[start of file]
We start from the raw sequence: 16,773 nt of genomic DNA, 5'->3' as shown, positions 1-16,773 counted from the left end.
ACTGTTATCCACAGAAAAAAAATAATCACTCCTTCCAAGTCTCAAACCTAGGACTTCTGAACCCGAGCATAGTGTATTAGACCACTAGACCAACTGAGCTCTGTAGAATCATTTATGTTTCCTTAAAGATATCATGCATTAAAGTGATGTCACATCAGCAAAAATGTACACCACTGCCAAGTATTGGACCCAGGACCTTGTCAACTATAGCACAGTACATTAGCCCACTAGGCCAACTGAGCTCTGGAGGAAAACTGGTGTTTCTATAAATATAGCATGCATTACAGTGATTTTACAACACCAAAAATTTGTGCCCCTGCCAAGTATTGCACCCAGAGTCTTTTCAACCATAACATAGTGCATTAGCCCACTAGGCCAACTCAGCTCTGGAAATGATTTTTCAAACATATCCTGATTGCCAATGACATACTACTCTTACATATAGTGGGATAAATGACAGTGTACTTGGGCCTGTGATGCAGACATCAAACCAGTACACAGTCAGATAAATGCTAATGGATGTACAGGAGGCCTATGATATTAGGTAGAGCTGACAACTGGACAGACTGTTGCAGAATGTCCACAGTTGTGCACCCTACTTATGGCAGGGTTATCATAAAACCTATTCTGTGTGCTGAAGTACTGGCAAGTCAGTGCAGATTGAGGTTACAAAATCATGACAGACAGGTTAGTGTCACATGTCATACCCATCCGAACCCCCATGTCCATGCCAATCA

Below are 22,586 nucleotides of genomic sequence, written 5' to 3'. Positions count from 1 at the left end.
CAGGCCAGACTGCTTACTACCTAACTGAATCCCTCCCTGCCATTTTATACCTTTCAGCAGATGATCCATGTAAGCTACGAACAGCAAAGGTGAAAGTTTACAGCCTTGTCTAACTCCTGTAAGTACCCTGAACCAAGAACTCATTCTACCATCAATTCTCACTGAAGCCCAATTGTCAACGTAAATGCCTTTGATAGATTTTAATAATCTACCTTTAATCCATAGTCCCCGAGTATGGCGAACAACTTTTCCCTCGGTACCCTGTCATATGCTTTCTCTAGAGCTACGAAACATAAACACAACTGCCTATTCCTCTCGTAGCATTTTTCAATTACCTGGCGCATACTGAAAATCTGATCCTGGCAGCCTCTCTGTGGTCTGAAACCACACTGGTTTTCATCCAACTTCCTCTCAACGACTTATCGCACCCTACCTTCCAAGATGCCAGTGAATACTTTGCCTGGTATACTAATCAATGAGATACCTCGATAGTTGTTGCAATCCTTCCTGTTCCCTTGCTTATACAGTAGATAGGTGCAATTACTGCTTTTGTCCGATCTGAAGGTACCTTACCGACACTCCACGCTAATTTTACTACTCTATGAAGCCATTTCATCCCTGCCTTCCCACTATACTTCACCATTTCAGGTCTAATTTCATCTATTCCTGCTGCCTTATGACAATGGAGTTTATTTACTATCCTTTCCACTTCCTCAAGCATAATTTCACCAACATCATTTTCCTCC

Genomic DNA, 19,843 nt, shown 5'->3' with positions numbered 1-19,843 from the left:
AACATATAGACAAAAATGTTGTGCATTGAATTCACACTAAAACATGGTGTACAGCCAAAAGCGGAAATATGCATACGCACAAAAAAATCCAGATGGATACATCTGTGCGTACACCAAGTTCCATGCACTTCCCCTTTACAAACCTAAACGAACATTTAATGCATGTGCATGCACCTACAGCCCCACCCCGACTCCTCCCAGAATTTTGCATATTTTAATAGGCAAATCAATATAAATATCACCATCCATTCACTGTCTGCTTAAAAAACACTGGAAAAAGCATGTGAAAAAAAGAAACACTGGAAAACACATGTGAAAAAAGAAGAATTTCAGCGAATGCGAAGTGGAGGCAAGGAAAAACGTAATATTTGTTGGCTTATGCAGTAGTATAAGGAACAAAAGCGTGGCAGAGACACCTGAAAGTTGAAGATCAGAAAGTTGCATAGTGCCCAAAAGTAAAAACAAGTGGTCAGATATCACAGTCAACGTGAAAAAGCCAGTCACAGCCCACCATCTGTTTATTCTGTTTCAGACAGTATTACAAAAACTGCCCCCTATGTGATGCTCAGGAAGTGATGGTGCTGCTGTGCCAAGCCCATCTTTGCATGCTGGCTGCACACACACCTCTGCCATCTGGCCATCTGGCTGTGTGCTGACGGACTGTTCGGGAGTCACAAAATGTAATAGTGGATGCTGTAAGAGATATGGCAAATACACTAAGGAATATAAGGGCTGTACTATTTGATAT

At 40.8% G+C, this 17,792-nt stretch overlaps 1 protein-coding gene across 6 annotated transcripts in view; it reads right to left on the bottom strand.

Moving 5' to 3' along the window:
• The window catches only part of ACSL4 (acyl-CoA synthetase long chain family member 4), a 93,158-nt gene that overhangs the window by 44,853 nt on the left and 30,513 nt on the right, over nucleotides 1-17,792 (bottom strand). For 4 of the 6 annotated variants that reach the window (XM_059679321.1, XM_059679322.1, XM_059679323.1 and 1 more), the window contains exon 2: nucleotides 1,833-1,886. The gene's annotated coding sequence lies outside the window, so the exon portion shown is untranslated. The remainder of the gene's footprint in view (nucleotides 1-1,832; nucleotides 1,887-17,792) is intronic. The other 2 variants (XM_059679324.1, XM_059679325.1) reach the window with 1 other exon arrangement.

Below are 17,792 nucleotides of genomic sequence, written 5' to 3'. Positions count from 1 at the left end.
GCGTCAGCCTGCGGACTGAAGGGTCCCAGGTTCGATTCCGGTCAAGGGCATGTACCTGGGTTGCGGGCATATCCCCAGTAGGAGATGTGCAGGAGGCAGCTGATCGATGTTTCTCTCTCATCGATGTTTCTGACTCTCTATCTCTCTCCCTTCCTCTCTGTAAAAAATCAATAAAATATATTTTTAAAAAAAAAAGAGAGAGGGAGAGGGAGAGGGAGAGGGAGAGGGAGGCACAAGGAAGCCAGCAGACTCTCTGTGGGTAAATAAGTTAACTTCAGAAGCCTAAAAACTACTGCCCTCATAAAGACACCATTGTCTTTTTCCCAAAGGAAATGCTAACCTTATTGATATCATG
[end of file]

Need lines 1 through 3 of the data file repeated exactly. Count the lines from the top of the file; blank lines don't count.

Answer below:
We start from the raw sequence: 16,773 nt of genomic DNA, 5'->3' as shown, positions 1-16,773 counted from the left end.
ACTGTTATCCACAGAAAAAAAATAATCACTCCTTCCAAGTCTCAAACCTAGGACTTCTGAACCCGAGCATAGTGTATTAGACCACTAGACCAACTGAGCTCTGTAGAATCATTTATGTTTCCTTAAAGATATCATGCATTAAAGTGATGTCACATCAGCAAAAATGTACACCACTGCCAAGTATTGGACCCAGGACCTTGTCAACTATAGCACAGTACATTAGCCCACTAGGCCAACTGAGCTCTGGAGGAAAACTGGTGTTTCTATAAATATAGCATGCATTACAGTGATTTTACAACACCAAAAATTTGTGCCCCTGCCAAGTATTGCACCCAGAGTCTTTTCAACCATAACATAGTGCATTAGCCCACTAGGCCAACTCAGCTCTGGAAATGATTTTTCAAACATATCCTGATTGCCAATGACATACTACTCTTACATATAGTGGGATAAATGACAGTGTACTTGGGCCTGTGATGCAGACATCAAACCAGTACACAGTCAGATAAATGCTAATGGATGTACAGGAGGCCTATGATATTAGGTAGAGCTGACAACTGGACAGACTGTTGCAGAATGTCCACAGTTGTGCACCCTACTTATGGCAGGGTTATCATAAAACCTATTCTGTGTGCTGAAGTACTGGCAAGTCAGTGCAGATTGAGGTTACAAAATCATGACAGACAGGTTAGTGTCACATGTCATACCCATCCGAACCCCCATGTCCATGCCAATCA

Below are 22,586 nucleotides of genomic sequence, written 5' to 3'. Positions count from 1 at the left end.